Andrew Stewart, Variety Magazine
July 14, 2013
Weinstein Co. pic earns weekend's highest per-screen average with nearly $54K
The opening of “Fruitvale Station” on the same weekend as the Trayvon Martin trial concluded was certainly not planned on purpose. But the similarity of the two high-profile shootings was a potent reminder for the Weinstein Co. pickup, which scored the weekend’s highest per-screen average of nearly $54,000 from seven locations, including the sold-out Grand Lake theater in Oakland, Calif.
“Obviously, we had no idea of what would be going on at the time we dated the movie, but it’s very topical,” said Weinstein distribution topper Erik Lomis, referring to Saturday’s acquittal of Zimmerman, a former neighborhood watchman, in Sanford, Fla.
“It’s hard to watch this film and not be moved,” Lomis added.
“Fruitvale” is based on the true story of Oscar Grant, a young African-American man in Oakland, who was shot and killed by a BART police officer in 2009.
The film, which stars Michael B. Jordan and Octavia Spencer, sold out Friday night and Saturday evening screenings at the Oakland location, as well as at the Arclight Hollywood and the Angelika in New York.
Many supporters of “Fruitvale” found the timing of the opening particularly resonated with the news of George Zimmerman’s acquittal.
Spike Lee quoted his wife Tonya Lewis Lee’s support of the film on Twitter.
"@TLewisLee: Fruitvale Station...Powerful, moving, heartbreaking. Do yourself a favor and check it out.My Wife Is Never Wrong".The Sundance dramatic grand jury award-winning pic has been mentioned as an early Oscar contender. Opening weekend skewed mostly toward white audiences, with African-Americans contributing 29%.
— Spike Lee (@SpikeLee) July 13, 2013
The Zimmerman case also touched the biz last summer when Fox was faced with the decision of whether or not to change the title of its comedy “Neighborhood Watch” to just “The Watch.” The studio ultimately did, though the film — which was released six months after the Martin shooting in February 2012 — struggled to find an audience, grossing just $35 million domestically.
Weinstein plans to expand “Fruitvale” to six more cities on Friday, including Chicago, Philadelphia, Dallas, Atlanta, Washington D.C. and Houston, before breaking out the film nationwide the following weekend.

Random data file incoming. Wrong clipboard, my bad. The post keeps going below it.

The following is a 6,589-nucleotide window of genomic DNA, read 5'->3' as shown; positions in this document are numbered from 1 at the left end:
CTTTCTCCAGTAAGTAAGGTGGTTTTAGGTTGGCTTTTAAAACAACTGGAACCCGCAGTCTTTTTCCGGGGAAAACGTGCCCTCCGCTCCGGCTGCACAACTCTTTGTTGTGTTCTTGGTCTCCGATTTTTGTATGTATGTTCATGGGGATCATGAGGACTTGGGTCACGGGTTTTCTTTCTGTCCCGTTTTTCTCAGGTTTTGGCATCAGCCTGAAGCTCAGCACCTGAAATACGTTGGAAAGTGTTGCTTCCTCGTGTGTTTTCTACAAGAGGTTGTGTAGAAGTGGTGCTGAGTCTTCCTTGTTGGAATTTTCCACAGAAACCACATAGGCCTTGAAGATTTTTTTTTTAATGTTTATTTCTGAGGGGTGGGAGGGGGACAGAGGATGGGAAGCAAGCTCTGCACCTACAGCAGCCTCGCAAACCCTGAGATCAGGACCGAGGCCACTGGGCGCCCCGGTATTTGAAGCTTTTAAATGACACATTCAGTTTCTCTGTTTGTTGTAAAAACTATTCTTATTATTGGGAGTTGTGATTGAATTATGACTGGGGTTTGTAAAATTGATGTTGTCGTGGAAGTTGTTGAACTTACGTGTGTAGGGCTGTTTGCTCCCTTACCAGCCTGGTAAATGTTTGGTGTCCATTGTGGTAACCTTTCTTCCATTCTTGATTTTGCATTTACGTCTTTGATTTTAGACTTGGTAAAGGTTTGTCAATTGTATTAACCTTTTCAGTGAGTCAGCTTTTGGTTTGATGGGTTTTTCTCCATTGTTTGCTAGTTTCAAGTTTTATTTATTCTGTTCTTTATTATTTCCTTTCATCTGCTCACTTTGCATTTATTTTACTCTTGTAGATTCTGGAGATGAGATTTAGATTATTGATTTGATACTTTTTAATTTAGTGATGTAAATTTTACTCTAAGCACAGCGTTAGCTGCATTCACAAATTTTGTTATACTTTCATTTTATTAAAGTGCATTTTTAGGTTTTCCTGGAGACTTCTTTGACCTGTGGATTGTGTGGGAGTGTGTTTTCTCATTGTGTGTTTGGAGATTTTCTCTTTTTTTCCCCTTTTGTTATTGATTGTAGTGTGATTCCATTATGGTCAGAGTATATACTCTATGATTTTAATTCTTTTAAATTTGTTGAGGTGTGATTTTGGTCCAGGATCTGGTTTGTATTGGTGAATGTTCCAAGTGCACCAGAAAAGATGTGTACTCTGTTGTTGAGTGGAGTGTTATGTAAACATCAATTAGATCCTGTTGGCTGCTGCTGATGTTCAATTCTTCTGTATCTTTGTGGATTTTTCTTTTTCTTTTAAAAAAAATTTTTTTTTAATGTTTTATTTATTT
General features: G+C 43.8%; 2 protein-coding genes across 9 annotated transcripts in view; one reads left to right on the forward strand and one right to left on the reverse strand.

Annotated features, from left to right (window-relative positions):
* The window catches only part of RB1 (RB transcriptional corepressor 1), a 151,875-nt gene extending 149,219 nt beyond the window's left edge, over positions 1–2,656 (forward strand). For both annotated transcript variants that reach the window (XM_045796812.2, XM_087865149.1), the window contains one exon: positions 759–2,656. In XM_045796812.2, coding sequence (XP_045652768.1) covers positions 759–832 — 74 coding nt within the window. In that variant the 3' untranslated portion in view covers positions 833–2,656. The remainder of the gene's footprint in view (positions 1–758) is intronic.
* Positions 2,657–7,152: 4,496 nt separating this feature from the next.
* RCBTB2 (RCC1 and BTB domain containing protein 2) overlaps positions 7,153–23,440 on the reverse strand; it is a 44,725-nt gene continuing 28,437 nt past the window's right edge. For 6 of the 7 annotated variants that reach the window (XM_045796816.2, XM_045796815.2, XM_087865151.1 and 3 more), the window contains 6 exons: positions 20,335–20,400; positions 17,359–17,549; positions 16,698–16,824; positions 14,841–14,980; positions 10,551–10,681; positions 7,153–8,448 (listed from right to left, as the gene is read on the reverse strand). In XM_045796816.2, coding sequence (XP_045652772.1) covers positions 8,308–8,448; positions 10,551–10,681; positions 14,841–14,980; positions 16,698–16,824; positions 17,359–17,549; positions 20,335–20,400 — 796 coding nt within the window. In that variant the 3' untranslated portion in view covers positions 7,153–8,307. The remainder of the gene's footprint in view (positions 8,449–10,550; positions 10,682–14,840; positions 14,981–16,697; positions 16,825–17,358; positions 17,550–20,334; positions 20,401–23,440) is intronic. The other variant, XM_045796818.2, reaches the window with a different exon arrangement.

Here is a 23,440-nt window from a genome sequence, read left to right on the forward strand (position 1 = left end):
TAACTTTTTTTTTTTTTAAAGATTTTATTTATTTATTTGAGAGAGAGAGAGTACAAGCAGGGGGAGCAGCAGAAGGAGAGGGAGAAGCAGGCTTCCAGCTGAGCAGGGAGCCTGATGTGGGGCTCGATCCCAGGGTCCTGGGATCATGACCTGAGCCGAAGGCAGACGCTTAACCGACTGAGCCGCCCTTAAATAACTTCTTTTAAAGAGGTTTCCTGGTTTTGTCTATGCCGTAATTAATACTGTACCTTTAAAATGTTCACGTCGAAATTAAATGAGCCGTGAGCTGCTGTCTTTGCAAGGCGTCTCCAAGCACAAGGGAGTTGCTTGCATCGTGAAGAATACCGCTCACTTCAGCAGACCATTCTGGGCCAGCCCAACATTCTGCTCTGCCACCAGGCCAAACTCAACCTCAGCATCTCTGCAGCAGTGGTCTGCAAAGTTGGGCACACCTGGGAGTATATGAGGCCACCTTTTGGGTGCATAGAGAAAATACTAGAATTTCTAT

Sundance 2013: Weinstein Co. buys 'Fruitvale'
By John Horn and Amy Kaufman | Los Angeles Times
January 21, 2013, 1:45 p.m.
PARK CITY, Utah -- In a deal for about $2 million, the Weinstein Co. has acquired rights to the drama “Fruitvale,” shown at the Sundance Film Festival, according to a person close to the film who was not authorized to speak on the record.
“Fruitvale” is based on the 2009 shooting of 22-year-old African American father Oscar Grant by a BART police officer in Oakland, an event that sparked outrage among community activists.
The film, starring up-and-comer Michael B. Jordan in the lead role and directed and written by Ryan Coogler, follows Grant in the 24 hours before his death, during which he spends time with his family and decides to stop dealing marijuana.
|Sundance 2013 Awards Emcee Joseph Gordon-Levitt|
Fruitvale Wins Top Prizes at Sundance
January 26, 2013
The Sundance Film Festival honored its top entries during an evening ceremony Jan. 26 near Park City, where 26-year-old Ryan Coogler’s drama Fruitvale was honored with both the Audience Award and Grand Jury Prize.
“It’s about how we treat people we love the most, and how we treat the people we don’t know,” Coogler said. “To get this award means it had a profound impact on the audiences who saw it.”
Emcee Joseph Gordon-Levitt expressed his feelings for the film, based on the 2009 shooting of Oscar Grant by BART officials in Oakland, a little differently: “I f---ing love that movie!” he exclaimed after the film took home the Audience Award.
—Info from The Hollywood Reporter
July 29, 2013
Even though it started opening in selected cities July 12, 2013 the film opened nationwide on July 26, 2013. Below is its box office receipts.
Fruitvale Station, from The Weinstein Co., placed No. 10, grossing an outstanding $4.7 million from 1,030 theaters for a location average of $4,377 and cume of $6.3 million. Ryan Coogler's critically acclaimed film, prospering in both art house and African-American theaters, recounts the real-life shooting of an unarmed young black man by a BART police officer in Oakland. The film, which should end the weekend with a domestic cume of $6.3 million, has drawn numerous parallels to the Trayvon Martin case.
"The fact that it is in the top 10 is pretty impressive," said Erik Lomis, president of distribution for TWC.—The Hollywood Reporter